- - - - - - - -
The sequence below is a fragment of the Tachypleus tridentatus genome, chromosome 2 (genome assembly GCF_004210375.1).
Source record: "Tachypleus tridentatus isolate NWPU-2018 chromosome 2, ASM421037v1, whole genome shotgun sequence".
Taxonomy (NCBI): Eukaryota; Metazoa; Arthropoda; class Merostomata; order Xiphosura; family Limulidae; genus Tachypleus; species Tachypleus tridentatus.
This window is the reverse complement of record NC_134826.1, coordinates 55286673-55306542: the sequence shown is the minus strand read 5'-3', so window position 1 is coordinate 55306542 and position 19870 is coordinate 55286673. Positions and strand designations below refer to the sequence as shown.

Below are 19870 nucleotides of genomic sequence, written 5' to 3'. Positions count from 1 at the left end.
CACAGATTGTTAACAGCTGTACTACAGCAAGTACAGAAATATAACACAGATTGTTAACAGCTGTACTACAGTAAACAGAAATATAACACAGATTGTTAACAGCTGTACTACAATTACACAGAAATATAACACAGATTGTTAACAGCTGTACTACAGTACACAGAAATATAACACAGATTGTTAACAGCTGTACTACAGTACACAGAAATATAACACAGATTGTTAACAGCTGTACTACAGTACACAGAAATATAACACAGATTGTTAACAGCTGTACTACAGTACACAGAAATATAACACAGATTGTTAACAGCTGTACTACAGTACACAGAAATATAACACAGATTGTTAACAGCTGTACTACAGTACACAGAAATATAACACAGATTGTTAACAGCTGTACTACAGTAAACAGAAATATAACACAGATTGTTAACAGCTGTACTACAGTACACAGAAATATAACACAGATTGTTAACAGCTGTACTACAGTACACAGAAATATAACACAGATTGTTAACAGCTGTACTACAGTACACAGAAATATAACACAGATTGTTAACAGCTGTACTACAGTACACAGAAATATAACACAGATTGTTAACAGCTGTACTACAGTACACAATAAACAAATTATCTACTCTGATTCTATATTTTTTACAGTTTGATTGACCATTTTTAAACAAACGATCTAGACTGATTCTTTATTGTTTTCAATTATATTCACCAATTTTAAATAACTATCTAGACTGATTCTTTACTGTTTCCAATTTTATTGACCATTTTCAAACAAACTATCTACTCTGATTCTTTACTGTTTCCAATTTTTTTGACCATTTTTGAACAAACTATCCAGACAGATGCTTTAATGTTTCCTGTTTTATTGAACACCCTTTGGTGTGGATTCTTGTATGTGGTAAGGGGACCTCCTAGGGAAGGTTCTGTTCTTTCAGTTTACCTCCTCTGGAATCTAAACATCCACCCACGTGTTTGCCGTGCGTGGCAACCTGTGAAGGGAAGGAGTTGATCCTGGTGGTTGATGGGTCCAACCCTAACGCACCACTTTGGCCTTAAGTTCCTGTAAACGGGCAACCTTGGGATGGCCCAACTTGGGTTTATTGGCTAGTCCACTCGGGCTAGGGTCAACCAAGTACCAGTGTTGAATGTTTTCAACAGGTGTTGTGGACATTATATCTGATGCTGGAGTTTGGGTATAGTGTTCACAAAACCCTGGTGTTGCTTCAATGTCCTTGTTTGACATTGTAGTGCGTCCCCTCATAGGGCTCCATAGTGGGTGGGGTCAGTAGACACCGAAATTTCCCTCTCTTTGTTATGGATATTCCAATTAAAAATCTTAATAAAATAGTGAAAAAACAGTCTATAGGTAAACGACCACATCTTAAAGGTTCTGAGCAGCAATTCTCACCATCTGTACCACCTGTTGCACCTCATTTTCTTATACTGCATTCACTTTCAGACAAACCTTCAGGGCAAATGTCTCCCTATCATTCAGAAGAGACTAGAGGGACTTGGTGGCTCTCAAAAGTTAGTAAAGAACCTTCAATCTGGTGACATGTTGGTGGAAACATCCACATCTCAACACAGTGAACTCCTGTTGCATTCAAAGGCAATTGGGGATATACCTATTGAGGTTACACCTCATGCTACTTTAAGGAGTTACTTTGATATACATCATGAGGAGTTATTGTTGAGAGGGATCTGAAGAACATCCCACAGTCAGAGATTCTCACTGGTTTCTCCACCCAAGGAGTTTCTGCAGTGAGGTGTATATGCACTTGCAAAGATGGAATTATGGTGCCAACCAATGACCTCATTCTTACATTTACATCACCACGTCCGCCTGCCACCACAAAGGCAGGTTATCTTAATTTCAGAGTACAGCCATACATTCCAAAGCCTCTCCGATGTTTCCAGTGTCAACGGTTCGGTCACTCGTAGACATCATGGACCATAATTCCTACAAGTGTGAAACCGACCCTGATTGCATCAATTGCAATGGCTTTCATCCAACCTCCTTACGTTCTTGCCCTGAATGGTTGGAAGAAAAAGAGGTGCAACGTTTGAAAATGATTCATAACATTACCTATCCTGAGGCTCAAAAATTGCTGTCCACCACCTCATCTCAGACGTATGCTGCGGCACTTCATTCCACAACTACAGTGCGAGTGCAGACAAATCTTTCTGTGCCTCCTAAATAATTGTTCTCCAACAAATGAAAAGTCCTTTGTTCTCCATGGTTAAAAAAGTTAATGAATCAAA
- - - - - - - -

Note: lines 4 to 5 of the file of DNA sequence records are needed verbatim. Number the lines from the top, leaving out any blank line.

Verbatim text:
This window is the reverse complement of record NC_134826.1, coordinates 55286673-55306542: the sequence shown is the minus strand read 5'-3', so window position 1 is coordinate 55306542 and position 19870 is coordinate 55286673. Positions and strand designations below refer to the sequence as shown.

Below are 19870 nucleotides of genomic sequence, written 5' to 3'. Positions count from 1 at the left end.